agriculture, Courts & the Law, Environment

In a setback to Murphy-Brown, hog nuisance suits can go on, federal judge rules

Ham produced by Smithfield, which is part of Murphy-Brown (Photo: Amazon)

This story is part of a larger series on the national pork industry that NC Policy Watch is co-publishing with Environmental Health News. The series, Peak Pig, begins at EHN today.

On Wednesday, Policy Watch will examine the history of nuisance suits, plus swine waste-to energy technologies, and more.

The 26 nuisance lawsuits against hog giant Murphy-Brown can proceed to trial, a federal district court judge ruled last week. While the decision marks a brief victory for the residents living near the industrialized hog farms, the litigation might be the last of its kind in North Carolina.

In his 33-page ruling, Senior US District Court Judge Earl Britt undercut some of Murphy-Brown’s arguments, while allowing others: Britt did seal several pieces of evidence because it purportedly contained confidential business information. And he agreed to hear a motion in December that would separate the cases.

That strategy could make the lawsuits more expensive for the plaintiffs. And should one plaintiff lose, legal precedents might arise in court that could then jeopardize future rulings.

Mark Anderson, attorney with McGuire Woods, which is representing the pork producer, did not return an email seeking comment.

But Britt did set a tone that partially favored the plaintiffs. He discounted Murphy-Brown’s contention that their farms are immune from nuisance litigation under the state’s Right to Farm law. That law essentially shields industrialized livestock operations from nuisance suits if the plaintiffs have “moved to the nuisance”; in other words, precedence generally goes to whoever was there first, the residents or the farm.

In this case, many of the plaintiffs are living on land that has been in their families for generations.

“Their land use had been in existence well before the operations of the subject farms began,” Britt wrote. “The fact that some plaintiffs may have used their land for agricultural purposes in addition to a residence or that other agricultural uses have pre-existed in the locality does not alter the court’s analysis.”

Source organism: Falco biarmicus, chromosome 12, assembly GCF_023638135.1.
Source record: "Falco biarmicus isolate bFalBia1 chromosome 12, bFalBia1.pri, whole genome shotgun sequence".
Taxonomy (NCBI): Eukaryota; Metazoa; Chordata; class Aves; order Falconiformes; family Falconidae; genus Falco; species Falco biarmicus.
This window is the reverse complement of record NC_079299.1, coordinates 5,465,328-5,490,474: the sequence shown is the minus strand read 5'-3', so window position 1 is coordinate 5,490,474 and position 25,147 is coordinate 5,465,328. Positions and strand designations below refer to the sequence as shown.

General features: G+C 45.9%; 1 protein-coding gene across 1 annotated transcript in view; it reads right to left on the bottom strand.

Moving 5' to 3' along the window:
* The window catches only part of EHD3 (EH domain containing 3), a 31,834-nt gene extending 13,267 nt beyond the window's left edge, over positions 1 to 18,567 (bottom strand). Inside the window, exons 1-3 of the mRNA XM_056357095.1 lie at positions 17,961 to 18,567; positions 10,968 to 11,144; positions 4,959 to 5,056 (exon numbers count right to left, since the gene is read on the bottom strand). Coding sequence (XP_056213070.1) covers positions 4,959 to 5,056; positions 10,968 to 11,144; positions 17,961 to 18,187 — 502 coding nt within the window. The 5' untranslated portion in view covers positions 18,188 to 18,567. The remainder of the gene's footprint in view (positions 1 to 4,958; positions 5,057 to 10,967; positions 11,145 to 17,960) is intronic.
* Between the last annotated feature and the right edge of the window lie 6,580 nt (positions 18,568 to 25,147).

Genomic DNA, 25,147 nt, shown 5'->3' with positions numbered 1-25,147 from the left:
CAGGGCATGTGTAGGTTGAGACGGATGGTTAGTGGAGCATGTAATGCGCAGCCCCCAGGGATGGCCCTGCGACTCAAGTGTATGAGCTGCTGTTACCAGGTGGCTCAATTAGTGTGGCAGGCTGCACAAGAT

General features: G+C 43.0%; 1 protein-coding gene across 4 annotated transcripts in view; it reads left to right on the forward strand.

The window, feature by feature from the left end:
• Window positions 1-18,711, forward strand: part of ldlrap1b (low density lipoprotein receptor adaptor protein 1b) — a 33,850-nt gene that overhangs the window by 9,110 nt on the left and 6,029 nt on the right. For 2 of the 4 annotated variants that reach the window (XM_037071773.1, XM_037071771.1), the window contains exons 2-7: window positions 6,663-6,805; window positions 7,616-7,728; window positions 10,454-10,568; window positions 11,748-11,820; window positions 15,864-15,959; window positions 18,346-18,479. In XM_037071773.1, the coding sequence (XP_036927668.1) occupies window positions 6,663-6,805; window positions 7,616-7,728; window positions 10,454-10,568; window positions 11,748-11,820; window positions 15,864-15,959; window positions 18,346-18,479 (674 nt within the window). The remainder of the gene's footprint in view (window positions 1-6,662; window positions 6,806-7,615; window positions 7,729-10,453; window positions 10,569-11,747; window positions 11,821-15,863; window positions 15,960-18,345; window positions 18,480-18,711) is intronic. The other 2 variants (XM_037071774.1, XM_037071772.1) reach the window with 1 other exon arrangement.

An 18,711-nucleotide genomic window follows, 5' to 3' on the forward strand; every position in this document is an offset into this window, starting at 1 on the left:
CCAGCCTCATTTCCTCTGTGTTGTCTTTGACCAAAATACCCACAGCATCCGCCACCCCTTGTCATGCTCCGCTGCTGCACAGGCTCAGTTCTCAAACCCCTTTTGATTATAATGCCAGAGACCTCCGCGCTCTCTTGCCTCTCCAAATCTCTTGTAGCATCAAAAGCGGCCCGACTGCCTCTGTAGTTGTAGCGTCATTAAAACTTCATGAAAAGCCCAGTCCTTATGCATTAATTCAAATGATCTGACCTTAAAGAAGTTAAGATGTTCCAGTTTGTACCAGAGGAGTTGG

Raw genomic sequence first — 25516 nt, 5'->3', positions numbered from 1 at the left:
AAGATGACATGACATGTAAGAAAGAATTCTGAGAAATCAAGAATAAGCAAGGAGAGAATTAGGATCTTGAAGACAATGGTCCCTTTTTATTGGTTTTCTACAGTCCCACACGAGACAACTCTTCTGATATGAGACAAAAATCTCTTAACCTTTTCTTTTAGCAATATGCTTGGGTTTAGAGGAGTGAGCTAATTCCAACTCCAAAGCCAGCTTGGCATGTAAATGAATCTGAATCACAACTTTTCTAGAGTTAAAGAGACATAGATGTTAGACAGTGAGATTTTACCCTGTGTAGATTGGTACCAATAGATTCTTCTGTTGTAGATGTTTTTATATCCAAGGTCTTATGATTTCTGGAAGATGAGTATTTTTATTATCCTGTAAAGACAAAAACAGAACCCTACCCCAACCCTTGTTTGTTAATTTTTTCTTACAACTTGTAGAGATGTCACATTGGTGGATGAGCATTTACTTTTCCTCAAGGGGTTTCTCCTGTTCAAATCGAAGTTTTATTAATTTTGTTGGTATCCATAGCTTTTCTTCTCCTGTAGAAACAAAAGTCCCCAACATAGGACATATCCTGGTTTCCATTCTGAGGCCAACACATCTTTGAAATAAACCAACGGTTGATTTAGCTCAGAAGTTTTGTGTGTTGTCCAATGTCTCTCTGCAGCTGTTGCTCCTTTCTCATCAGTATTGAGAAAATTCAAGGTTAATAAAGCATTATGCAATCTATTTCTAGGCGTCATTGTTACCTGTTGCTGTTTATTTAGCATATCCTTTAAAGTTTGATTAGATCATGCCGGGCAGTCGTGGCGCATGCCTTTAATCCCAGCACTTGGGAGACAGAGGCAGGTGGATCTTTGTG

These lawsuits against Murphy-Brown — the nation’s largest pork producer — prompted the creation of House Bill 467. Now law, the controversial measure prohibits plaintiffs who win nuisance suits from being awarded compensatory damages, including money to pay for medical treatment related to a farm’s odor, flies and noise.

Instead, winning plaintiffs can recover only damages that cover the devaluation of their property. Given that their property values could already be decreased because of the proximity to an industrialized farm, that amount of money would likely be negligible in comparison. Plaintiffs can still be awarded punitive damages, but those claims are much harder to prove.

The justification, lawmakers said, was that the number of lawsuits would supposedly financially hobble the billion-dollar agribusiness.

“Industry can’t sustain this,” said Sen. Brent Jackson during a debate on the bill. “Without livestock there would be tumbleweed rolling down city streets.”

Considering the political and financial muscle of Murphy-Brown, that scenario is unlikely.

At one point this year, it was uncertain if the 26 lawsuits could even go on. Under the original version of HB 467, the litigation would have been tossed. That’s because the bill language would have applied the law retroactively, to cases that had already been filed. The suits were filed in 2015.

The retroactive provision threatened the bill’s viability, so it was struck. Nonetheless, earlier this fall Murphy-Brown tried to halt the lawsuits by arguing that the state legislature intended to include the retroactive language, but didn’t. Britt’s ruling doesn’t address that motion specifically, but by allowing the cases to go to trial, he appears to discount it.

Britt’s decision also undercuts some state lawmakers’ arguments that the courts needed clarity from the legislature. “North Carolina law is not clear on these kinds of nuisance issues,” said State Rep. Jimmy Dixon during a committee debate.

“Judge Britt could deduce from existing precedent” the legal remedies available for the plaintiffs,” said Will Hendrick, staff attorney for the NC Pure Farms Pure Waters Campaign, this week. “He didn’t need guidance.”